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On Long Beach Island, Communities Recovered Together

Hundreds of rescues, dedication of public works crews recalled

Damage from Sandy still evident in Holgate, Oct. 2013. (Photo: Daniel Nee)
Damage from Sandy still evident in Holgate, Oct. 2013. (Photo: Daniel Nee)
Drive through most of Long Beach Island today and the signs of Sandy’s wrath aren’t as pronounced as on Ocean County’s northern barrier island.

You’re unlikely to see homes on their sides, like in Ortley Beach, or entire blocks leveled like in Mantoloking. But you’ll see the signs of despair – an unkempt lawn since the homeowner wasn’t there to mow it, no curtains in the picture window since nobody was there to hang them, and no lights on since nobody was there to read a book before bed time.

With the notable exception of Holgate, Long Beach Island’s dunes – the same ones that are coming to the rest of the Ocean County shoreline next summer – prevented breaches from cutting the island in half like the one that mangled Mantoloking. But the lack of extreme photos of catastrophic damage, some locals have said, also toned down the coverage of the heroics of first responders and the nonstop dedication of public works crews and others to restore the island as best they could.

“Our members, without hesitation, rescued well over 100 residents in less than 12 hours,” the Beach Haven Fire Company said in a social media post marking the anniversary. “This was just the first day of many of demanding tasks we took on. We were on our own for two days until we started getting mutual aid companies from all over NJ.”

Members of the Beach Haven squad stayed in the Engleside Inn during the storm, never taking a break from performing rescues.

Fire department buildings became more than just places to store fire trucks. In Surf City, anyone was welcome to come in for a hot meal in the days following the storm. It was a rare place of safety, and a place where everyone could find a friend.

Public Works crews, the unsung heroes of Sandy recovery, went to work on – literally – day one.

No sooner had my father and I dragged out some of our own waterlogged pieces of furniture from our home on a bay block in Surf City than a dump truck with the borough logo on the side, and a familiar face behind the wheel, was coming to haul it away.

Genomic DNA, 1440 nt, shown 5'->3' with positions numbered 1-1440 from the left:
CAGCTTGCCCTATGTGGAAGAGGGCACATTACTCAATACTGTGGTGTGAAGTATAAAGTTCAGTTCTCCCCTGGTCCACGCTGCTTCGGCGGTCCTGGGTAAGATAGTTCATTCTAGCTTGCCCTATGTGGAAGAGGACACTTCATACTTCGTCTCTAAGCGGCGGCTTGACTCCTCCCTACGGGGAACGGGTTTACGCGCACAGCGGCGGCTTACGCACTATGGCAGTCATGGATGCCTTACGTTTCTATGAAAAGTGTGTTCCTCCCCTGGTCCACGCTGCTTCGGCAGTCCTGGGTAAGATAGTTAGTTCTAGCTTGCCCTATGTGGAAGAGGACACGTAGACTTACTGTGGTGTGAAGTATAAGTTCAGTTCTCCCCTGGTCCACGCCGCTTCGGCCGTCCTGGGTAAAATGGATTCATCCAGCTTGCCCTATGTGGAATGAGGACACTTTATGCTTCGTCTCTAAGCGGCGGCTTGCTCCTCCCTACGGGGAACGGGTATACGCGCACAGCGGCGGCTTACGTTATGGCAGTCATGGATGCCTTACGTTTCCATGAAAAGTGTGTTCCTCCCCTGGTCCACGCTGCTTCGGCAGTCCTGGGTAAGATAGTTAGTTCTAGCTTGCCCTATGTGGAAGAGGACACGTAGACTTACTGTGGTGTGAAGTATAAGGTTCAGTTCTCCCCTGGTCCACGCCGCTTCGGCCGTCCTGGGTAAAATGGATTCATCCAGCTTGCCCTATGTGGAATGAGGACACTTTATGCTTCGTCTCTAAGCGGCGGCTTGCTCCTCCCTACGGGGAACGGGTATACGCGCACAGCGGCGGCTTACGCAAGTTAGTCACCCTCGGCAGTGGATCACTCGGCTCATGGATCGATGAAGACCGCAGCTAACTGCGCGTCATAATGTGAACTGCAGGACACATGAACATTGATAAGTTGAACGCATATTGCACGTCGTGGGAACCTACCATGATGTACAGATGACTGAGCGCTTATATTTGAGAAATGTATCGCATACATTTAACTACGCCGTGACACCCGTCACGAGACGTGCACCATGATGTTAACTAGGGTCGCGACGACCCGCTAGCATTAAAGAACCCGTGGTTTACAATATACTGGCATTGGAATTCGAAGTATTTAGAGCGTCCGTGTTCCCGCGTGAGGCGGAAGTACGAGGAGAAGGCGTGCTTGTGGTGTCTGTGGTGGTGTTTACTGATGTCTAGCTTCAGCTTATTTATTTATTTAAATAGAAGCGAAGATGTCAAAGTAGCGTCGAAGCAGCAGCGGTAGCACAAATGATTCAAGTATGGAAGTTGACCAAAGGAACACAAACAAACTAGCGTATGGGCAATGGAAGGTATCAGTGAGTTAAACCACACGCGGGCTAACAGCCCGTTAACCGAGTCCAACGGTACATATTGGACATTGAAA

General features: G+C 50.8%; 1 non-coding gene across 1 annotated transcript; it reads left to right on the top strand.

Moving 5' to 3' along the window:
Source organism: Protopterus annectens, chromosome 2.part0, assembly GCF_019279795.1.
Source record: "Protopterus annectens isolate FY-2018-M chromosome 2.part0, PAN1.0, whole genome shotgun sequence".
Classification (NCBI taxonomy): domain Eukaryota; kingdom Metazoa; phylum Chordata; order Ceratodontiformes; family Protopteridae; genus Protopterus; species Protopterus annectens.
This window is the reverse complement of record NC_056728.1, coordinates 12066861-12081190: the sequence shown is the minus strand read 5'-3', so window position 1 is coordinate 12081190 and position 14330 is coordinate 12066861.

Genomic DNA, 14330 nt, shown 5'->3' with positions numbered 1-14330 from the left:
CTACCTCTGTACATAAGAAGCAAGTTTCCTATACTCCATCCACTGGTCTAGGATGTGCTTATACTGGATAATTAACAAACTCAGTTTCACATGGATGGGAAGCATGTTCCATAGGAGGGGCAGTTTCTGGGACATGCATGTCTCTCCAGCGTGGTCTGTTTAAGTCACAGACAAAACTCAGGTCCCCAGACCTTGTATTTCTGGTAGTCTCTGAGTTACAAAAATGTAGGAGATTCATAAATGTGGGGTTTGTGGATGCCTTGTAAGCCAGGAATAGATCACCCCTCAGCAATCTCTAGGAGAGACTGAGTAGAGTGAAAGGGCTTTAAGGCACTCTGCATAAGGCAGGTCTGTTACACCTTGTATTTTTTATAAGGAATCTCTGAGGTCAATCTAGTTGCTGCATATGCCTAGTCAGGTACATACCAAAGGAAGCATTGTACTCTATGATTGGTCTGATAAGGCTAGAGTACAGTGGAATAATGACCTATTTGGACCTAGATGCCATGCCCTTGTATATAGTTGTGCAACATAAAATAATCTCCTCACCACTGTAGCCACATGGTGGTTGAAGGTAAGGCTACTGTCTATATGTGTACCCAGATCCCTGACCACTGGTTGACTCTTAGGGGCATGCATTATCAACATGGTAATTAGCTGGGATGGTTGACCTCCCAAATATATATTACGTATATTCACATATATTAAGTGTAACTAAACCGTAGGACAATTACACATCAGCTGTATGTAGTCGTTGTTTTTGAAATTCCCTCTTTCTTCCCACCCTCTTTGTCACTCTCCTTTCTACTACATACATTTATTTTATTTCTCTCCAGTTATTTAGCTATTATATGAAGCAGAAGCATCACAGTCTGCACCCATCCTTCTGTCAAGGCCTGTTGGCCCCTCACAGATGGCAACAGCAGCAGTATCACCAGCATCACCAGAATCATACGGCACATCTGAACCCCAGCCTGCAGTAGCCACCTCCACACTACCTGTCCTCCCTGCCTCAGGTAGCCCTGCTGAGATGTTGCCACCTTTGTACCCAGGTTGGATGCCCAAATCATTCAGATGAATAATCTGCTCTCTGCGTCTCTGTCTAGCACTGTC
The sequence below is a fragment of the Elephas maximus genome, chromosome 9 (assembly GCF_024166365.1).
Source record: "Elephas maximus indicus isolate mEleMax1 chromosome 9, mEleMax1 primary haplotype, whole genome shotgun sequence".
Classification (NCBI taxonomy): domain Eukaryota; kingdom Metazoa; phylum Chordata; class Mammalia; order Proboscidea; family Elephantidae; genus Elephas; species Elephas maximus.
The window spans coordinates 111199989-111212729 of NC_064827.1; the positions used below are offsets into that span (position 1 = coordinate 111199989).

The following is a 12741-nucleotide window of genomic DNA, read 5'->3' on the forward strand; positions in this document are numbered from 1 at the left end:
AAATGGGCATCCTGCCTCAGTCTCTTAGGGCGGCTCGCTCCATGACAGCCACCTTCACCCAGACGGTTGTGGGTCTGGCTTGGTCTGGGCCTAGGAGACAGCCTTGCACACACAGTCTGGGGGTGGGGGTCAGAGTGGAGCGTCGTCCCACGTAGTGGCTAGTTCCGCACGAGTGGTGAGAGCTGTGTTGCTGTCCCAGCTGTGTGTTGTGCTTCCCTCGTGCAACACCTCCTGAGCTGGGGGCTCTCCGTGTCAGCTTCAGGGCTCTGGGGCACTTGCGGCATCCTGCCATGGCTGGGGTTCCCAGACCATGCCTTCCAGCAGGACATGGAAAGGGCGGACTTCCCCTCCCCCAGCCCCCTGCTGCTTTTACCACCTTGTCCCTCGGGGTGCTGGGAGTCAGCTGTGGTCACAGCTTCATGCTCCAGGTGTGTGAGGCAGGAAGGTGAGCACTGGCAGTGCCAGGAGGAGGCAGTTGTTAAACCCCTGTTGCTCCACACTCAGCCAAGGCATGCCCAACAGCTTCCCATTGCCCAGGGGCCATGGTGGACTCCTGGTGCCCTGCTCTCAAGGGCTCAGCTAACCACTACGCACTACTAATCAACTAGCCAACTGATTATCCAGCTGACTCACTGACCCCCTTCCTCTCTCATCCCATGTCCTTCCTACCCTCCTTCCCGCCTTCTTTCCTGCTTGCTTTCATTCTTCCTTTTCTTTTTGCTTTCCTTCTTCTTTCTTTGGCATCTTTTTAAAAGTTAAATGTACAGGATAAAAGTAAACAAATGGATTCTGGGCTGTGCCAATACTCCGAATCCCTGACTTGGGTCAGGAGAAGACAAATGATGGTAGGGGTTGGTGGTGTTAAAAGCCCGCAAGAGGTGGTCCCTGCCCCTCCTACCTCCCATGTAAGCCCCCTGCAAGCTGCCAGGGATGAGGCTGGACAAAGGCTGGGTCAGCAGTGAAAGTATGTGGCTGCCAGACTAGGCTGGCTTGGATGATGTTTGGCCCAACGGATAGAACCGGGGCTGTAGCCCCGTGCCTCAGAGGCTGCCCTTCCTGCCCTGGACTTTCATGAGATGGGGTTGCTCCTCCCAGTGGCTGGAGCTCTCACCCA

The island pulled together quickly after the storm. The Surf City fire company hosted a jam-packed fundraiser in February featuring Shorty Long to support the neighboring Ship Bottom fire company. Polar plunges and 5K races benefited island residents trying to recover, and neighbors never stopped helping neighbors in need.

The realities of post-Sandy seen up and down the New Jersey coast, however, are still evident.

“After some ups and downs our family home on 7th Street is nearly finished,” said Marianne Freitag Cancellieri, another Surf City resident. “We have not raised it and do not know what we will do if we have to.”

Social media posts every day note the changing face of the island – neat Cape Cods being torn down in favor of what many deride as “McMansions.”

For better or worse, the island is changing. But longtime resident hope the spirit of their communities never will.

Long Time Local Teacher October 29, 2013 at 10:14 AM
The Island is changing, the times are changing, but the resilience of the residents of the barrier islands remains. Homes are slowly returning to the "new normal," but can we see the scars beneath refurbished exteriors? The greater scars that residents hide beneath stoic facades are deep and may never heal. Just like their homes, these folks look almost "normal," but look into their eyes. They, like the Island, have been changed forever.

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